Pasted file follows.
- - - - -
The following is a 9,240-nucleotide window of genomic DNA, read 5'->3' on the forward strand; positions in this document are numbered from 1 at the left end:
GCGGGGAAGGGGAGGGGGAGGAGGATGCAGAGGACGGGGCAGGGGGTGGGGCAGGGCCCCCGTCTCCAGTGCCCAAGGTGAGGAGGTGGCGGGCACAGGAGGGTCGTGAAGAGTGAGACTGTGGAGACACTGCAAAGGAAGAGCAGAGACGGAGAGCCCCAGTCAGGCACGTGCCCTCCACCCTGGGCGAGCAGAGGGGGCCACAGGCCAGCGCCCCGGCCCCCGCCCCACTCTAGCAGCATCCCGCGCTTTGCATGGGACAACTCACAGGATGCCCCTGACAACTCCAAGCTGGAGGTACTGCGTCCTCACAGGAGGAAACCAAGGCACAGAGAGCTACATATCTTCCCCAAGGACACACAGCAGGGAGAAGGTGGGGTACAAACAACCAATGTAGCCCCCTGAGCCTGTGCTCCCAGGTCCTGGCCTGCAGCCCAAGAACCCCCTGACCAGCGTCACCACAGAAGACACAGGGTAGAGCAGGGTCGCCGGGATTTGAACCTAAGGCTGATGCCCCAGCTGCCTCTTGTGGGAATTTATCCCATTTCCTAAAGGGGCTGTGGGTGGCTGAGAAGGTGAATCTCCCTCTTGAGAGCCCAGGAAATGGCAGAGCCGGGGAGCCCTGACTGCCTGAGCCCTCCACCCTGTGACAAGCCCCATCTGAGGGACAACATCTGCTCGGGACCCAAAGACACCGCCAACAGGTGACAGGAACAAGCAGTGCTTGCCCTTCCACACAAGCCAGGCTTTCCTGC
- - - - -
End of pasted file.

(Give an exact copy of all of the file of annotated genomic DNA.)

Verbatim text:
The following is a 9,240-nucleotide window of genomic DNA, read 5'->3' on the forward strand; positions in this document are numbered from 1 at the left end:
GCGGGGAAGGGGAGGGGGAGGAGGATGCAGAGGACGGGGCAGGGGGTGGGGCAGGGCCCCCGTCTCCAGTGCCCAAGGTGAGGAGGTGGCGGGCACAGGAGGGTCGTGAAGAGTGAGACTGTGGAGACACTGCAAAGGAAGAGCAGAGACGGAGAGCCCCAGTCAGGCACGTGCCCTCCACCCTGGGCGAGCAGAGGGGGCCACAGGCCAGCGCCCCGGCCCCCGCCCCACTCTAGCAGCATCCCGCGCTTTGCATGGGACAACTCACAGGATGCCCCTGACAACTCCAAGCTGGAGGTACTGCGTCCTCACAGGAGGAAACCAAGGCACAGAGAGCTACATATCTTCCCCAAGGACACACAGCAGGGAGAAGGTGGGGTACAAACAACCAATGTAGCCCCCTGAGCCTGTGCTCCCAGGTCCTGGCCTGCAGCCCAAGAACCCCCTGACCAGCGTCACCACAGAAGACACAGGGTAGAGCAGGGTCGCCGGGATTTGAACCTAAGGCTGATGCCCCAGCTGCCTCTTGTGGGAATTTATCCCATTTCCTAAAGGGGCTGTGGGTGGCTGAGAAGGTGAATCTCCCTCTTGAGAGCCCAGGAAATGGCAGAGCCGGGGAGCCCTGACTGCCTGAGCCCTCCACCCTGTGACAAGCCCCATCTGAGGGACAACATCTGCTCGGGACCCAAAGACACCGCCAACAGGTGACAGGAACAAGCAGTGCTTGCCCTTCCACACAAGCCAGGCTTTCCTGC